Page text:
Speaking of which, your list seems focused on the money side, and you might want to take steps on the health side if you're not already doing so. Diet, sleep, and exercise are everyday factors that only you control, and here I don't try to shave pennies or hours. Also preventative maintenance, take the annual physicals and get medical attention immediately when anything seems out of kilter. And pay close attention to family history, many health problems are somewhat predictable and early screening can buy time, which can make all the difference.
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Old 02-15-2013, 12:08 PM   #9
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Quote:
Originally Posted by phase2 View Post
What a fantastic forum. Yes, I've been lurking for a few weeks but it's time I come out and say hello.

I'm 34, married with 4 kids, and I'm very analytical by nature. I work from home as a Statistical Analyst in the Healthcare sector. But how did I get here, you ask? I had a wake-up call.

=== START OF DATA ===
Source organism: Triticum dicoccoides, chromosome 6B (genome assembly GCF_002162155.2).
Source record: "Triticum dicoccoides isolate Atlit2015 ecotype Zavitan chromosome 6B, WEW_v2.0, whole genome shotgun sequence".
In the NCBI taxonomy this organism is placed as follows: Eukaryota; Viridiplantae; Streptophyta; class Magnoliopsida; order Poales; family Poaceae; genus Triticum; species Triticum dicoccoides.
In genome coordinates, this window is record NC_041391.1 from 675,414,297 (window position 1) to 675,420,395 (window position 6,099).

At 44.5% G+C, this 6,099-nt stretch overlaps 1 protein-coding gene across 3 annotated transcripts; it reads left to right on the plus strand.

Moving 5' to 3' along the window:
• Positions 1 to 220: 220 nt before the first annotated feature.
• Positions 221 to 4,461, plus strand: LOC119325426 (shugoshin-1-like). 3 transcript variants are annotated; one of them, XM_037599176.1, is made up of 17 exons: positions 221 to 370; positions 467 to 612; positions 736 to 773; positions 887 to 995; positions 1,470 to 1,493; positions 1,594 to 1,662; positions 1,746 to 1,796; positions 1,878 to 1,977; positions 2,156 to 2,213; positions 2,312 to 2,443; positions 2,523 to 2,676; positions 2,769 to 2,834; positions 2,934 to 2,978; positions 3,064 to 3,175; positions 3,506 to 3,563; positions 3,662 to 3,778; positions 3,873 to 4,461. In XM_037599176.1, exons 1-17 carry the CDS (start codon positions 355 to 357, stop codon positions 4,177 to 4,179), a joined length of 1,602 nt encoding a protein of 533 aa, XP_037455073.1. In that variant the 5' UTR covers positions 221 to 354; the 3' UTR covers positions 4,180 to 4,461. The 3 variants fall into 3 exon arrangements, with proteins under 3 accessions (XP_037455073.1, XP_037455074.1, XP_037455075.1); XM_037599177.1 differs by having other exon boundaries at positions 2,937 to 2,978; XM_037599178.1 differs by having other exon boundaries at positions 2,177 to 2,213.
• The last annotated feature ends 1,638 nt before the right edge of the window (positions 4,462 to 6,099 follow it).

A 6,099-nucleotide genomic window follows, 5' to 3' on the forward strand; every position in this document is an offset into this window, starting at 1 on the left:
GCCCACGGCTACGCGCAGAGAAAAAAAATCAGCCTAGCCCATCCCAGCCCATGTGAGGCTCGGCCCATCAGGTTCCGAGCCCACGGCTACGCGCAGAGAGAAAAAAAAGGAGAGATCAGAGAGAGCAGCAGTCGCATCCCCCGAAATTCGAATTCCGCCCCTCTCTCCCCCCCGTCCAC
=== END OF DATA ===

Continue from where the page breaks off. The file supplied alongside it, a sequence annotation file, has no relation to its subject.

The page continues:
My DH started a new job last year. During his first week, he came home one evening telling me he found out something rather morbid at work that day. He discovered that the person formerly in his position had died...at work. The man was 63 and was only days from retirement. Other employees recalled him coming into work each morning with a cheery announcement of how many working days he had left. Then one day, sitting at his desk, he had a heart attack. The paramedics arrived, but it was too late. He died right there on the floor.

Days after hearing that story, I couldn't get it out of my mind. I started asking myself things like..."Am I going to work and save for 40 years just to end up dying before I can enjoy it?" This eventually led to a google search for "early retirement" and I found this site.

What once was a plan to put in 40 years with a respectable savings effort has become an obsession with retiring in 15 years and saving/investing like a madman.

So far, we've...

* Downsized our home from 2500 sf in an upscale neighborhood to 1000 sf in a working-class neighborhood
* Sold our extra 3rd vehicle, paid off the other two early
* SIGNIFICANTLY cut back spending, now living on only DH's income ($60k)
* Since downsizing, new mortgage is small and will be paid off in 3 years